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Wilderness Intern Says Farewell

Three months ago, if someone would have told me there was an internship that involved hiking, camping, and hanging out at beer festivals, I would have said they were crazy. But sitting here on my last day as the Crater Lake Wilderness Summer Intern at Oregon Wild, I now know jobs THAT amazing actually do exist.

Wilderness Area of the Week: Mt. Jefferson

Mt. Jefferson in Full Bloom

Designated by Congress in 1968, Mt. Jefferson Wilderness is located in the northwestern part of the state, sharing its northeastern border with the Warm Springs Indian Reservation.  Mt. Jefferson itself is the pinnacle feature of the High Cascades. With elevations over 10,000 feet Mt. Jefferson provides one of the steepest and most challenging summit for hikers in the state of Oregon. Five glaciers exist on the slopes of the mountain: Whitewater, Waldo, Milk Creek, Russell and Jefferson Park.

Where wolf? There. Wolf?

We live in an age where the answer to any question is no further away than the widget in your pocket. We’re bombarded by websites, articles, and videos promising to show us “the most amazing thing you’ve ever seen”…and they often deliver.

In such a world, I’ve become fond of saying “it’s nice that there’s a little mystery left in the world.”

Earlier this summer during the Oregon Wild Wolf Rendezvous, that conviction was put to the test.

Advocating for Coyote

Cassandra Robertson was looking for her missing cat when she found the first victim. Before dying, the coyote had chewed off some of its leg. Her shock turned to disgust when she found a live raccoon in another trap.

Asking around, she discovered that Oregon State University’s Sheep Center, her neighbor in the hills outside of Corvallis, was using the infamous federal agency Wildlife Services (WS) to trap and poison coyotes. She protested; the traps were removed.

For wolverines, politics trumps science (again)

The Obama administration has some seriously bad news for Oregon’s 3 resident wolverines -- it’s overruling the conclusions of federal scientists and denying wolverines protection under the Endangered Species Act.

Hmmm. Well, surely the administration is basing this decision on sound science. Right?

Oregon Wild's 5th Annual Wolf Rendezvous

Wolf tracks observed during Oregon Wild's 5th Annual Wolf Rendezvous

By Danica Swenson, Oregon Wild's 2014 Wildlife Intern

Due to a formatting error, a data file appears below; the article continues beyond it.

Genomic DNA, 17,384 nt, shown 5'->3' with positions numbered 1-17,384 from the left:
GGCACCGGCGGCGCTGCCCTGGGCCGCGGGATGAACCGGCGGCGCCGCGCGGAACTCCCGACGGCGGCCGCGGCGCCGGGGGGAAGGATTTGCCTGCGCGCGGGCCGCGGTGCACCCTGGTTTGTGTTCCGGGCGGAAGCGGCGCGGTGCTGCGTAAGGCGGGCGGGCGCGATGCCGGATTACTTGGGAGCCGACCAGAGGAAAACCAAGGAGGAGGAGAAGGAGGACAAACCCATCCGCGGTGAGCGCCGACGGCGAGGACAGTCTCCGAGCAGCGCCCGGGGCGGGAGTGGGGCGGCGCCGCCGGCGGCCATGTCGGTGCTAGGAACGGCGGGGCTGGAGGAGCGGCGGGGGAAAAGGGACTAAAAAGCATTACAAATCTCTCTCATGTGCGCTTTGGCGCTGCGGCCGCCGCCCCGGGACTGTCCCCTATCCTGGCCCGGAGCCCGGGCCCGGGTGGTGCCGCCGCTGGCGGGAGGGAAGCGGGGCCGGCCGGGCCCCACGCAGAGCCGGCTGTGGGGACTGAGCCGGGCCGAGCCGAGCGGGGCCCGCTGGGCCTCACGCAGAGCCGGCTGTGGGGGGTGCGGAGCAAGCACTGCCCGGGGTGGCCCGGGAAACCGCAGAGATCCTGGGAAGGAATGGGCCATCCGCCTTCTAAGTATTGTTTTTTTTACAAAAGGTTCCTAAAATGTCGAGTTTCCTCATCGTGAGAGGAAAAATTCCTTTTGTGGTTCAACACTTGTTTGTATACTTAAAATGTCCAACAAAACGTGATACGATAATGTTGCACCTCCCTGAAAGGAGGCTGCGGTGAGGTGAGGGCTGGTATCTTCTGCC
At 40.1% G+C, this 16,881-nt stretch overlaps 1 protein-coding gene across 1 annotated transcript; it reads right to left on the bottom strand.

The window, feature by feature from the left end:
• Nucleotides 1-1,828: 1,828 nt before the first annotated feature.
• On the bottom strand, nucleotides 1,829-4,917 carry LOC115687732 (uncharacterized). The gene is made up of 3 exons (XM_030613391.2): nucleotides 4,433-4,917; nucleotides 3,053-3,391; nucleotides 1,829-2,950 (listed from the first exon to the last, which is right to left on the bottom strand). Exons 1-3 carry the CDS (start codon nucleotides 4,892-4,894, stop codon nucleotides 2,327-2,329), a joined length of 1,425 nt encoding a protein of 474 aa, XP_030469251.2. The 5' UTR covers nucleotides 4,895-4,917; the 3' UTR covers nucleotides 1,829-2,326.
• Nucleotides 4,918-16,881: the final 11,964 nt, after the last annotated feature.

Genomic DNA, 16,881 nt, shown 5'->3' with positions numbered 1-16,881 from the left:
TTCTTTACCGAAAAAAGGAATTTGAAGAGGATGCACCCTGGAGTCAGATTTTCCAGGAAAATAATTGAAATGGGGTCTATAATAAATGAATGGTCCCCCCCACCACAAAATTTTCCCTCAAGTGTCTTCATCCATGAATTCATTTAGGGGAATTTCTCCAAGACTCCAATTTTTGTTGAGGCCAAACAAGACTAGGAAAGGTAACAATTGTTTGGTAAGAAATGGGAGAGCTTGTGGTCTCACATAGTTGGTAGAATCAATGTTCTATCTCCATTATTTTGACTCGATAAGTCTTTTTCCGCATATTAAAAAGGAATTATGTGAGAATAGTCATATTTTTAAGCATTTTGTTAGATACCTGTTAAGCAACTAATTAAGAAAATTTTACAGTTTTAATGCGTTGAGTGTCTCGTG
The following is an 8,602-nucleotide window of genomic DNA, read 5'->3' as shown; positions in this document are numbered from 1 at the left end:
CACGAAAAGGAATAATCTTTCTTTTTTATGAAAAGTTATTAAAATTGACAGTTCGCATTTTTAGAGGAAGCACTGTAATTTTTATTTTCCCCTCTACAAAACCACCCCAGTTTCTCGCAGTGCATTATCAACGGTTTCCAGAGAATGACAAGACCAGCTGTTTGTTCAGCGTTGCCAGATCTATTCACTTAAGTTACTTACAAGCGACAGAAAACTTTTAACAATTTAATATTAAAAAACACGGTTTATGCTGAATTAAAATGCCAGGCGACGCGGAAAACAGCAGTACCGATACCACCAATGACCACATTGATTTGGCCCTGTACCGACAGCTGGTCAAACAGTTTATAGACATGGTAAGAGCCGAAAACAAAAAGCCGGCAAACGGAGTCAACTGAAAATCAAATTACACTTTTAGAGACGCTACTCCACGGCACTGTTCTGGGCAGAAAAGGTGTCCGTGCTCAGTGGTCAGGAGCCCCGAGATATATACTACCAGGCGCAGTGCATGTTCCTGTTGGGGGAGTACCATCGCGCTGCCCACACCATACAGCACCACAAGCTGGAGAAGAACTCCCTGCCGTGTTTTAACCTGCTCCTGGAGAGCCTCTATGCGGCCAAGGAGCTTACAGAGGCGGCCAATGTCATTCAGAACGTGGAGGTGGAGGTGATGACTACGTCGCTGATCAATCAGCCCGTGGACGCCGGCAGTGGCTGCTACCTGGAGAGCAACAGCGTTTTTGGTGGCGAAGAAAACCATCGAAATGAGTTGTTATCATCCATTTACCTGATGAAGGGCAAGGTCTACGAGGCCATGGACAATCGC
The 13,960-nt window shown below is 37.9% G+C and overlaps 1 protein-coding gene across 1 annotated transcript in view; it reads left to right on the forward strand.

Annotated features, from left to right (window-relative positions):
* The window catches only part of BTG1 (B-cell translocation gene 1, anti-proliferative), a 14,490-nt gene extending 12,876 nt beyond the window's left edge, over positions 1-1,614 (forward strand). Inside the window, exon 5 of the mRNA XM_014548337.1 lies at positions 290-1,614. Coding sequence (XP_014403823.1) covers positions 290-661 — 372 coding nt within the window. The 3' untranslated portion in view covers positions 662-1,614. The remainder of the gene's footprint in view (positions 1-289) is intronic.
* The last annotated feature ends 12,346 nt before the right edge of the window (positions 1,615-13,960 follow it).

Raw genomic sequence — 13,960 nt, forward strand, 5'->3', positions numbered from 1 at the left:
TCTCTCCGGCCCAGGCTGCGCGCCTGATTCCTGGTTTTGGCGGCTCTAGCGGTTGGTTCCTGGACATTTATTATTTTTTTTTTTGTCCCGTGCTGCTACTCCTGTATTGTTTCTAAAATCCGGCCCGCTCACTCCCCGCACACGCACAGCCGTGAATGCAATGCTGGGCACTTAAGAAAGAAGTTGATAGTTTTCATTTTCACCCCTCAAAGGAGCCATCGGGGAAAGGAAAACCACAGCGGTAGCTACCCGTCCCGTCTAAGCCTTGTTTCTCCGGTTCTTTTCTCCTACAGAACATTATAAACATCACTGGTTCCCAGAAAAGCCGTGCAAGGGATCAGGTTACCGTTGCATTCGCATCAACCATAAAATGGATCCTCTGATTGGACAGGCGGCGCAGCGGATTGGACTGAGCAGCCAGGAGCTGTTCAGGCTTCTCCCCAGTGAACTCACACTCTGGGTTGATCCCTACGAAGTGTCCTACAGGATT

A young Oregonian asks: Should wolves be taken off the endangered species list?

Eleanor Solomon -- 9th grade student at Riverdale High School

I’m Eleanor Solomon, and I’m a 9th grader at Riverdale High School. I am a part-time intern at Oregon Wild, and I care deeply about wildlife. The wildlife that are struggling to survive have no hope against hunters, poachers, and just ordinary human beings, so it’s our job to stand up for them and protect them. This month, as my first post, I have decided to write about gray wolves being taken off the endangered species list.

Oregonians Help OR-7 Celebrate Father's Day by Asking for Permanent Protection

Just in time for Father’s Day on Sunday, June 15, Oregon’s wolves made history. The famous wandering wolf, OR-7 (known as Journey), became a father. Spotted in the Rogue River-Siskiyou National Forest, this is the first time pups have been recorded in western Oregon in nearly a century. The news shows that, with protections, Oregon’s wolf recovery can stay on track.

OR-7 - Wolves come full circle

OR-7 has touched many lives. His journey (pun intended) across the state has inspired a movie, an expedition, and even art! The news around wildlife and wolves can be pretty grim so we're always glad to have reason to celebrate. After eliminating wolves from Oregon, they are once again beginning to retake their place on the landscape in what remains a fragile recovery.

Welcome Oregon Wild's 2014 Summer Wildlife Intern!

Danica Swenson, Oregon Wild's 2014 Summer Wildlife Intern

Hello! My name is Danica Swenson and I’m Oregon Wild’s Wildlife Intern this summer in the Portland Office. I’m currently a rising second year law student at Lewis and Clark Law School studying Environmental and Animal law. When I’m not reading for school or work, I’m out adventuring or volunteering at a local wildlife rehabilitation center.


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